This post was authored by Gerard R. Martin, MD, FACC, a past chair of the ACC’s Adult Congenital and Pediatric Cardiology Council and senior vice president, Center for Heart, Lung and Kidney Disease, Children’s National Health System.
In the last several years, cardiologists working with obstetricians have made great strides towards increased prenatal diagnosis of critical heart defects, with the proportion of defects diagnosed before birth increasing from 44.9 percent in 2004 to 63.8 percent in 2009, in a Massachusetts statewide population study. This is good news for the nearly 40,000 babies who are born with congenital heart disease every year – but we still have a long ways to go, as diagnosis rates continue to vary greatly between hospital centers and regions of the country.
A recent MedPage Today article entitled, “Heart Defects Still Often Found Late,” notes that once a newborn is discharged, rates of morbidity and mortality from a delayed diagnosis go up significantly. Delayed diagnosis affects the early care and can even mean an unnecessary or premature death.
Many states are beginning to combat late diagnosis of critical congenital heart disease (CCHD) by implementing pulse oximetry screening mandates for all newborns. As of August, 2014, 40 states have enacted pulse oximetry legislation or regulations, however that still leaves 10 states that have not enacted mandates for CCHD. The number of ‘saves’ reported by this inexpensive and painless test is notable, however, only a few states systematically track screening outcomes in a way that can be used at the national level to understand and improve timely diagnosis. These screenings are helping to further increase rates of pre-discharge diagnosis, but defects that don’t always cause hypoxemia will still present a challenge and the need for data collection either through birth defects registries and/or through state departments of health cannot be underestimated.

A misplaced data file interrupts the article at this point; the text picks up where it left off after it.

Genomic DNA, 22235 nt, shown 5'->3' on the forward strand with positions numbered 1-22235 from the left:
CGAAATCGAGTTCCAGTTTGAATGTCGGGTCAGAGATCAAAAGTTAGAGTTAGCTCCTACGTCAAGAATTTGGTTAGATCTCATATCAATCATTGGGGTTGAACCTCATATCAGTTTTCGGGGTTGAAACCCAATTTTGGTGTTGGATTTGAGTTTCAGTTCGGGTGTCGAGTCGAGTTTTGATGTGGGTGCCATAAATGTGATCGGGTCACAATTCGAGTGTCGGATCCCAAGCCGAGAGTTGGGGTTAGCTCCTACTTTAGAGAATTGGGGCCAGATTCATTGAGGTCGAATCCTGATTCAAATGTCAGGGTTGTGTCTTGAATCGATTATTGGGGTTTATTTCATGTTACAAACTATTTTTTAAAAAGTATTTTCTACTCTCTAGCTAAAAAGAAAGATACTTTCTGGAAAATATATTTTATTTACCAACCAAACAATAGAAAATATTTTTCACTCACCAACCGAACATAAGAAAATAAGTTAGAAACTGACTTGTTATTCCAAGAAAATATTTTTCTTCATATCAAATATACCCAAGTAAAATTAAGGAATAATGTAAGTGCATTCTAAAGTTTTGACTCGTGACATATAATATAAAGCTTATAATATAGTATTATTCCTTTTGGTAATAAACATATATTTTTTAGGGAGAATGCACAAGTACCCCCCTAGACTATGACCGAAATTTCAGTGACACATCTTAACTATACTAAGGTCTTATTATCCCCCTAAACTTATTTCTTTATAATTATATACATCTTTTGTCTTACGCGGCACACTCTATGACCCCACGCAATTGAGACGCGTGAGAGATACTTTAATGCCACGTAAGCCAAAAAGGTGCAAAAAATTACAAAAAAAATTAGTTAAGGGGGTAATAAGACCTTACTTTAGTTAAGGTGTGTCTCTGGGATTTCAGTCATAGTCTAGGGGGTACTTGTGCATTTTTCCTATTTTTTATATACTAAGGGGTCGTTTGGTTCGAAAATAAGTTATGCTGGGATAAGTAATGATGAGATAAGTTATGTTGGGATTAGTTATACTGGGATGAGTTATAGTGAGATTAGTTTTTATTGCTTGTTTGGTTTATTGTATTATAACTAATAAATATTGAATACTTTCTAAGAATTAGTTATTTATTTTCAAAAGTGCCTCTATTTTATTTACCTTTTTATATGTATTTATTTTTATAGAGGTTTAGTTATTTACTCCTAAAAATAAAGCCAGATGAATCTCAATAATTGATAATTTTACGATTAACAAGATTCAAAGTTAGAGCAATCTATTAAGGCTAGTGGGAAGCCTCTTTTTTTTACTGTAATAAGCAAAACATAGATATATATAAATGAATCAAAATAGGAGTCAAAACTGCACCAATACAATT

The College and the ACC’s Adult Congenital and Pediatric Member Section have been active advocates for pulse oximetry legislation or regulation in every state. These mechanisms are critical to increasing prompt diagnosis of defects. The ACC will continue to work with local ACC Chapters and medical and patient stakeholders to ensure the voice of the congenital heart disease patient, family and caregiver is heard at the local, state and national levels.